Syria: Bottom line questions

Graham Fuller, former vice president of the National Intelligence Council of the Central Intelligence Agency, wrote an article on his personal site and republished on The Levant News, criticizing the recent US-British-French strikes against Syria, saying that the United States does not want to end the war in Syria. Fuller said in his article:

The Trump administration has just delivered several dozen military strikes against Syria purportedly aimed at chemical production and storage facilities. But the strikes did not meaningfully change facts on the ground. does the US really want the war in Syria to end?

In principle yes, but only under its own rigid terms which call for an end to Asad’s rule and the elimination of Russian and Iranian power in Syria. None of this is within the realm of reality as Asad is close to restoring his control over the whole country(It’s worth noting that whatever the issues at stake in Syria, Russia and Iran were legally invited by the Syrian government to provide military assistance.

The US on the other hand was not invited to intervene in Syria and on legal grounds is fighting in Syria “illegally” ;which pens the second question: what then is in fact the US fighting for? Washington has sought to isolate or overthrow the Assad regime, father and son, for over forty years; it perceived them as representing staunch (secular) anti-colonial Arab nationalism, resistance to US goals, and a refusal to bow to Israel’s ever expanding borders , and Washington’s policies have all along been heavily driven by Israel’s own regional agenda. Yet the reality is that Washington can no longer single-handedly determine the strategic shape of the Middle East.

Another reality is the presence of Russia as a diplomatic and strategic power in the Middle East.

It has a history of several hundred years presence there, long before the US or even Britain; even under the Russian Tsars Moscow was the official protector of Eastern Orthodox Christians in the Levant. After a hiatus of some two decades after the fall of the USSR and the collapse of the Russian economic order, Russia is now back again as a player, that fact will not change and Russia will not be going anywhere. Besides,  Iran, now gradually normalizing its relations with most of the world, will also be resuming its place as a major Middle Eastern player.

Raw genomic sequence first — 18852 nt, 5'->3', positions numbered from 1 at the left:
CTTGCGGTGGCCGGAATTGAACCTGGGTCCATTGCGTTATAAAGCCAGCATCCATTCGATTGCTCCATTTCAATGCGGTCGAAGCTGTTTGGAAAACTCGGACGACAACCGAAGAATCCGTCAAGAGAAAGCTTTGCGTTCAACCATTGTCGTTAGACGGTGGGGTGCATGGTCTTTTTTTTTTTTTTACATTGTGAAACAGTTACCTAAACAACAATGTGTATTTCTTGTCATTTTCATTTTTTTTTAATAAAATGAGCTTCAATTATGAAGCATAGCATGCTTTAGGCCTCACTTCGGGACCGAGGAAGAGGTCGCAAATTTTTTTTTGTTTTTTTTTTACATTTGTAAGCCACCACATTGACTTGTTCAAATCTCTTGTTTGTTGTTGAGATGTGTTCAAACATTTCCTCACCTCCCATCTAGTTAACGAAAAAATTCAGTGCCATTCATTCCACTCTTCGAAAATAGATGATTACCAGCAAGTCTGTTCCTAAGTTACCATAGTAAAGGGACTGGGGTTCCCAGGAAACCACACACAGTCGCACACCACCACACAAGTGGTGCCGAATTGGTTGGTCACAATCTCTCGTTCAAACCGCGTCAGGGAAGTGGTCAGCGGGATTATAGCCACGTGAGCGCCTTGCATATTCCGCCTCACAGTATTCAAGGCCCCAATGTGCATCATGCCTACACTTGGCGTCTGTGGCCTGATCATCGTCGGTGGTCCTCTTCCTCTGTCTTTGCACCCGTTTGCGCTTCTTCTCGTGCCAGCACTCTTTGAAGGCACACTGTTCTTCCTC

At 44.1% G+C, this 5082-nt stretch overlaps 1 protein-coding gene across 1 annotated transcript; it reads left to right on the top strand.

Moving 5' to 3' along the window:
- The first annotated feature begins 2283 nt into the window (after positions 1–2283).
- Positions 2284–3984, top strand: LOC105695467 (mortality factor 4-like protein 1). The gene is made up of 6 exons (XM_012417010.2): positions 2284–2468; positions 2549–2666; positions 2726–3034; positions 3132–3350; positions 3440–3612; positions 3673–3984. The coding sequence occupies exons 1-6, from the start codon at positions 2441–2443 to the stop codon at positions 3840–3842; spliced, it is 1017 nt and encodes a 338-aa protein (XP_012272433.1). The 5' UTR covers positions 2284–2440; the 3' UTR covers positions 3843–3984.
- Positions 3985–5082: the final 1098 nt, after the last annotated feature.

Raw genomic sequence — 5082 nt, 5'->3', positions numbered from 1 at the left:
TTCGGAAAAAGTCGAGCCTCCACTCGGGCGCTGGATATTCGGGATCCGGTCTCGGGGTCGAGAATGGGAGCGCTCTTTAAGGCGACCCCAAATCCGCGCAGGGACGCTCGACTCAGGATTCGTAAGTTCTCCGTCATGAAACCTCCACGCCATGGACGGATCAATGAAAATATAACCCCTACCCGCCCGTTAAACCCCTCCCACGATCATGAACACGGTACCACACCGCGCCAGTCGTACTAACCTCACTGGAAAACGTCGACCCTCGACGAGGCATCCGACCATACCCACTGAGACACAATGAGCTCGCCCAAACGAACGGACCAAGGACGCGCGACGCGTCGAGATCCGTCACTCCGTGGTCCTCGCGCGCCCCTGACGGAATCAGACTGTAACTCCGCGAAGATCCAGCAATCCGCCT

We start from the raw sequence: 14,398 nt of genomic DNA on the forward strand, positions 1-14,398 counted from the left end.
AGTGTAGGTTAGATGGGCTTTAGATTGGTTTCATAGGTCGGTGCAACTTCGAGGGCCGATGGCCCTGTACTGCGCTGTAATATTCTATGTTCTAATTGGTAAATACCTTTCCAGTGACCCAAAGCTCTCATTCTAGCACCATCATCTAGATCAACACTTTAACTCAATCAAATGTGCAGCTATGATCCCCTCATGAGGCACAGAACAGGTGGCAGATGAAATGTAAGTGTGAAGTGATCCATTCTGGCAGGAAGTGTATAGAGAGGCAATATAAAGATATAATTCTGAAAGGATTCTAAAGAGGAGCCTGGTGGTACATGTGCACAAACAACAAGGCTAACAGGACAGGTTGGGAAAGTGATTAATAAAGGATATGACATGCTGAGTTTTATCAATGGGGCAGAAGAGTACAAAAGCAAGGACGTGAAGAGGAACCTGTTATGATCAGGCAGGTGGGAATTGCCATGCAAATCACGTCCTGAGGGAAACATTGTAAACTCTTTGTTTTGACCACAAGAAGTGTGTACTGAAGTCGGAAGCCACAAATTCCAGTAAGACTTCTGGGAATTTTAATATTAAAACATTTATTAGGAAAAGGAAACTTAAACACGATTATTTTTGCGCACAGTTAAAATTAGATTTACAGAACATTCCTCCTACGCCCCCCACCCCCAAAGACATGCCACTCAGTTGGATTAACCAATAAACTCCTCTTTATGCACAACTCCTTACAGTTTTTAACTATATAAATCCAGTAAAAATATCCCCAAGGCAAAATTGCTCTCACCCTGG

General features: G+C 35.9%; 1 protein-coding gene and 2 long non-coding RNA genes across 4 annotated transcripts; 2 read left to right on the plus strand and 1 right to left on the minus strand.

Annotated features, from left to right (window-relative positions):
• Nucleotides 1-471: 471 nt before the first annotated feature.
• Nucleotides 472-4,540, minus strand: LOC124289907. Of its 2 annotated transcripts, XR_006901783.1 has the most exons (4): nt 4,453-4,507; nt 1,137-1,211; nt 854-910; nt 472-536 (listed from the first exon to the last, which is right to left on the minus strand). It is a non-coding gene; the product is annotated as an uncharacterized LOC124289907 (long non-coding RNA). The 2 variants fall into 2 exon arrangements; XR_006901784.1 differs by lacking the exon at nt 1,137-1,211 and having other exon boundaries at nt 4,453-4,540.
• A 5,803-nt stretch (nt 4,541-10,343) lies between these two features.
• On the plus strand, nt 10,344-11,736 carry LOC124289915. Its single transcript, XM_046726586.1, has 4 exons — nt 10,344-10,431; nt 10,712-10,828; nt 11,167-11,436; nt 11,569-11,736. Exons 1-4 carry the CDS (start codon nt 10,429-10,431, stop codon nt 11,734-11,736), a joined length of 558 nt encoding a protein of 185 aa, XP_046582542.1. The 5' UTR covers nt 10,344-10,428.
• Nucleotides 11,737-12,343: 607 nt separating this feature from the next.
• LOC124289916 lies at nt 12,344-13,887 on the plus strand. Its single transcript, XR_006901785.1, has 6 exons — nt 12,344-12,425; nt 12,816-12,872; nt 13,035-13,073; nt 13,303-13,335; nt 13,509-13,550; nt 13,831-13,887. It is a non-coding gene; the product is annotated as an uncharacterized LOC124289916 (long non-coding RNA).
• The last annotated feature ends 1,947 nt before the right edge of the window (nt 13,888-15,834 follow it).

Yet Iran remains a point of obsession with Washington- equally seen as a “rogue” state- and here again reflecting Israel’s own determination to strategically dominate the Middle East itself. Iran views itself primarily not as a Shiite state but as a Muslim state- one intent on further blocking western interventionism in the  Middle East. And it does not believe that monarchies represent the wave of the Middle Eastern future.

So the question remains: does Washington truly seek an end to the war- a war that it cannot win? Or will it fight on in a losing, devastating situation in a country to which it was not invited, to seek “regime change” in yet another state with all the subsequent chaos, instability, and openings for the region’s most radical jihadi forces?

And are we ourselves to be manipulated as instruments for the achievement of local Israeli and Saudi strategic goals in the region?

Graham E. Fuller is a former senior CIA official, author of numerous books on the Muslim World; including “Breaking Faith: A novel of espionage and an American’s crisis of conscience in Pakistan”



Leave a Reply

Your email address will not be published. Required fields are marked *